[I have borrowed this image of Pam Hunter from Studio 707, her Website and agency.]
Pamela Tompkins Hunter died Sunday, November 28, 2010, in the Napa Valley home she shared with her life partner Carl Doumani. Carl was at her side.
I’m just devastated to learn this very sad news, as Pam Hunter was one of Napa Valley’s pioneering women in public relations, and a woman I greatly admired. For me, it was mostly from afar. Our paths first crossed when I served as president of the Academy of Wine Communications. Pam was one of the members who always had cheerful and encouraging words for me… and such a beguiling smile. It was her smile that told me that she was such a rare and accomplished individual. We continued to know each other in brief passings, but I always felt her warmth when we’d occasionally encounter each other.
As I read the news about her passing away, I realized that heaven had retrieved one of its own. Then, when I read her life story in its entirety, as told on her Website, my heart just sank…
Pamela Tompkins Hunter died Sunday, November 28, 2010, in the Napa Valley home she shared with her life partner Carl Doumani, who was at her side.
Born September 25, 1948, in San Louis Obispo, California, to Edgar Logan Tompkins and Hazel Herrington Tompkins, Pam’s life was driven by a deeply felt passion for education, compelling human stories, and the power of the written word. She wove these together as a teacher, journalist, publicist, and lifelong advocate of girls and women’s causes.
I’m going to let you go to her site to continue with Pam Hunter’s life story, which has been beautifully written. That said, I must include two more paragraphs, in the event that you don’t have time to read the amazing legacy of this extraordinary woman right now. Whomever her biography’s author is is truly accomplished, and has captured the essence of this delightful soul…
Pam is perhaps best known as the founder of Hunter Public Relations and Marketing, which she established in 1978. The agency brought together two pursuits that gave Pam great joy and satisfaction: writing and advocacy. She led her firm with passion and discipline as it grew to become one of the largest in the region, ultimately serving a broad range of international clients and maintaining offices in San Francisco, New York, and Napa Valley. Pam and her colleagues pioneered an approach to public relations that is today’s standard. Her campaigns utilized an array of strategies and were designed for immediate and long-term effects. Hunter PR was respected nationally for its groundbreaking work introducing and promoting luxury wine and food and hospitality products and experiences. The agency was known among members of the national media for its integrity: a clear sign of the unique respect she earned is the number of esteemed, award-winning journalists who were among Pam’s closest friends during the last thirty years of her life.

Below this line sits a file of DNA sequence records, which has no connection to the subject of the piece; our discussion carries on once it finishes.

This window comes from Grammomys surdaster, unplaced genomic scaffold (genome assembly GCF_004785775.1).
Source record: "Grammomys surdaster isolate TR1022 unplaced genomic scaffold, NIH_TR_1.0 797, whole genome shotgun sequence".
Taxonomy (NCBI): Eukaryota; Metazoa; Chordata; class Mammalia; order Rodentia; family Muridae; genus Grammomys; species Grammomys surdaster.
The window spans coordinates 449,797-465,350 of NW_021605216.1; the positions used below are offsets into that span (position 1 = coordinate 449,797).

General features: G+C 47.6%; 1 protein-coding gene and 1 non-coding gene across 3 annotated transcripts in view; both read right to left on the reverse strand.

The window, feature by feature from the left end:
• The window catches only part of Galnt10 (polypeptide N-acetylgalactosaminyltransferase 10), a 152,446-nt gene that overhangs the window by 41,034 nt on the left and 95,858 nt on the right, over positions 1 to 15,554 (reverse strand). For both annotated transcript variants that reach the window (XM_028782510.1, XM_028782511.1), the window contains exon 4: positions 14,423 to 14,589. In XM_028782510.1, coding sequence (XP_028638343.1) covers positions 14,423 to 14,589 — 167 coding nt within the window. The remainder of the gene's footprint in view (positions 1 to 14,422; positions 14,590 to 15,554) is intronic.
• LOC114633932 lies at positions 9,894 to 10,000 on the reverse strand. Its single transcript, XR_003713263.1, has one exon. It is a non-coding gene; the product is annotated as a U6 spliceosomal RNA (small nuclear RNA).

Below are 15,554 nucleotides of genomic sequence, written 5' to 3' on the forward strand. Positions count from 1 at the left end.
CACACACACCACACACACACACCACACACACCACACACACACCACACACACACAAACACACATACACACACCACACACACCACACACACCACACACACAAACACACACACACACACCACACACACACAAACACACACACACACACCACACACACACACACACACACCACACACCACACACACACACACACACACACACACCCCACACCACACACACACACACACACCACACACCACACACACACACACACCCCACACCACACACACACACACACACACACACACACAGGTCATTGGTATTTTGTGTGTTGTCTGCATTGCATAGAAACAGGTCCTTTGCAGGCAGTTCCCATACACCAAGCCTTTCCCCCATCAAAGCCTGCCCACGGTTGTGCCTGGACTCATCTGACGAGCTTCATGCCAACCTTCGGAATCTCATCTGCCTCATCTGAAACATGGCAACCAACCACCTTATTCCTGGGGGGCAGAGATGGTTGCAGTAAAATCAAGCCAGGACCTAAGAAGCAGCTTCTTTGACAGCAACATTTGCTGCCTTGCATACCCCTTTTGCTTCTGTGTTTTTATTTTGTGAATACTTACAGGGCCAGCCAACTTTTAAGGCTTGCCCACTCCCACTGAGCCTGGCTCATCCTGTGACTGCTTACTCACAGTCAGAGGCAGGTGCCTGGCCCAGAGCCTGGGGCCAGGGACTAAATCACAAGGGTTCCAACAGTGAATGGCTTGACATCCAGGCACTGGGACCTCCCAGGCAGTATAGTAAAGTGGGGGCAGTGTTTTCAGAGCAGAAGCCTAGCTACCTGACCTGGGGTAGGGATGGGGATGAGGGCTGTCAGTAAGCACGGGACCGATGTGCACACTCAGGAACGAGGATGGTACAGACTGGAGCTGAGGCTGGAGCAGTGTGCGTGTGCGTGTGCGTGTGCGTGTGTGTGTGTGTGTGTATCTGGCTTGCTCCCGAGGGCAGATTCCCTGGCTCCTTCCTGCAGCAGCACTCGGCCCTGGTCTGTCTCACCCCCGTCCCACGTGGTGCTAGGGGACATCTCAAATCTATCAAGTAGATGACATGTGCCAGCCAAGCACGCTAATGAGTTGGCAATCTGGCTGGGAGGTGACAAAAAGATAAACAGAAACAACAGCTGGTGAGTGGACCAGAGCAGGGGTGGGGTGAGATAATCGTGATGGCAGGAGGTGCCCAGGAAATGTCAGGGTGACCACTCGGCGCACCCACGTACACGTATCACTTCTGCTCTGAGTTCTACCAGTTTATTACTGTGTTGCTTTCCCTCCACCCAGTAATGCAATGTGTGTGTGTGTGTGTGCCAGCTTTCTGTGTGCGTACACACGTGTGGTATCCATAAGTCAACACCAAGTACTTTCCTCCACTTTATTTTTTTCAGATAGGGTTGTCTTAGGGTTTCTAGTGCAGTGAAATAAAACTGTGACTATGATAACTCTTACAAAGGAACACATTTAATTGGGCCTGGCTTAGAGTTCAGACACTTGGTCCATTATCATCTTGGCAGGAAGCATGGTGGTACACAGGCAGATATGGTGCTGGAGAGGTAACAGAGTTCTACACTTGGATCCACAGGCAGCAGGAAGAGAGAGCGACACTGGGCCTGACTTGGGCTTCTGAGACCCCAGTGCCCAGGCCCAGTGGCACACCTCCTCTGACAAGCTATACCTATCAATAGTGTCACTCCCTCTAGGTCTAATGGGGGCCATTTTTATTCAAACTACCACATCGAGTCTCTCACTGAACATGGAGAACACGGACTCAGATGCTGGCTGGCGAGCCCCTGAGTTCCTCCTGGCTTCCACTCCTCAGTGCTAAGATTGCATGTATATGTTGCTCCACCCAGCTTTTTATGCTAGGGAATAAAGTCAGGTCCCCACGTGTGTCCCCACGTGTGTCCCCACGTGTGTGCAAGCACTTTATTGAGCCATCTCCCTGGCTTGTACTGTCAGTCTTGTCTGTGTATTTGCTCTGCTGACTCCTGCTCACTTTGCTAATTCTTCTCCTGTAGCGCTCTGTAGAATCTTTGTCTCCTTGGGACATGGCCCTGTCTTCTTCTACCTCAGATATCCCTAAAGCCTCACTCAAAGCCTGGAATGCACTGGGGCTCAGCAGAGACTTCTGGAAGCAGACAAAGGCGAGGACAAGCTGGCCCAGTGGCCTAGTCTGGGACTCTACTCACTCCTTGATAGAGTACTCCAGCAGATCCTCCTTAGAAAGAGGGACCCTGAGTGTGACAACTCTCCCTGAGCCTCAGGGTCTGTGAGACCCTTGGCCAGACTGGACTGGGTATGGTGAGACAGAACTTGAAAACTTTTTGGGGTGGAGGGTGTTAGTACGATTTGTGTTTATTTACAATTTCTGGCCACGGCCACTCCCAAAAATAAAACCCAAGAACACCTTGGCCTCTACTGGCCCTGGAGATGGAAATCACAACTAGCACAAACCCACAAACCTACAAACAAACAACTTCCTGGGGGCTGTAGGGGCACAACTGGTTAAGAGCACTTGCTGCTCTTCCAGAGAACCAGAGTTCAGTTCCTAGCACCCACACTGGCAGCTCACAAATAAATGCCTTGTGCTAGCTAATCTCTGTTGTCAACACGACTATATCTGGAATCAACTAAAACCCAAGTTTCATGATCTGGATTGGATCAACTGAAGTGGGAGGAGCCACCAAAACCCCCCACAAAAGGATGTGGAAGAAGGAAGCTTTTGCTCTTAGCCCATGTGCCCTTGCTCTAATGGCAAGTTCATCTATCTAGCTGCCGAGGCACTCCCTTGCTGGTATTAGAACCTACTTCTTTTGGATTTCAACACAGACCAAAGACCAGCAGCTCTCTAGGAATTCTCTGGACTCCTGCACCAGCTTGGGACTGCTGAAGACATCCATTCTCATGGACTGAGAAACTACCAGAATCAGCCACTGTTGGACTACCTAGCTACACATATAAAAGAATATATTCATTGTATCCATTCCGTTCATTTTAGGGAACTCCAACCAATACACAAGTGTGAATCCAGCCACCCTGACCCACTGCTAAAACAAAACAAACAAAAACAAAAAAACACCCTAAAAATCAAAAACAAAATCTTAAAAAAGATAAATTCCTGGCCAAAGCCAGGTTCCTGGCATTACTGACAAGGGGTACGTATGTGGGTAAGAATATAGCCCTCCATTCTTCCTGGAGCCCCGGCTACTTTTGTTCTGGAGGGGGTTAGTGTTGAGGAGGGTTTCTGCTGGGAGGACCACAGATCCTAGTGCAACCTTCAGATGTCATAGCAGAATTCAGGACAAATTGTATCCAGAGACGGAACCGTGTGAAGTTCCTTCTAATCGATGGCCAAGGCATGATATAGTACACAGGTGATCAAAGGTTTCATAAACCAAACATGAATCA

Pam understood that the magic of a story was often hidden beneath the surface, and her inquisitive nature allowed her to reveal the salient kernel that brought her clients’ stories to life. She knew that the childhood food memories of a chef, the youthful travels of a winemaker, the origin of a rare spice, the weave of a beautiful fabric all held the makings of an authentic story that would grab the public’s attention. Pam relished her role as a voice for her clients, and found great satisfaction in bringing their stories to the world. She helped them build successful, sustainable businesses, and in many cases also helped protect their legacies for future generations.
Goodbye, dear friend, you are going to be greatly missed by so many people, including me…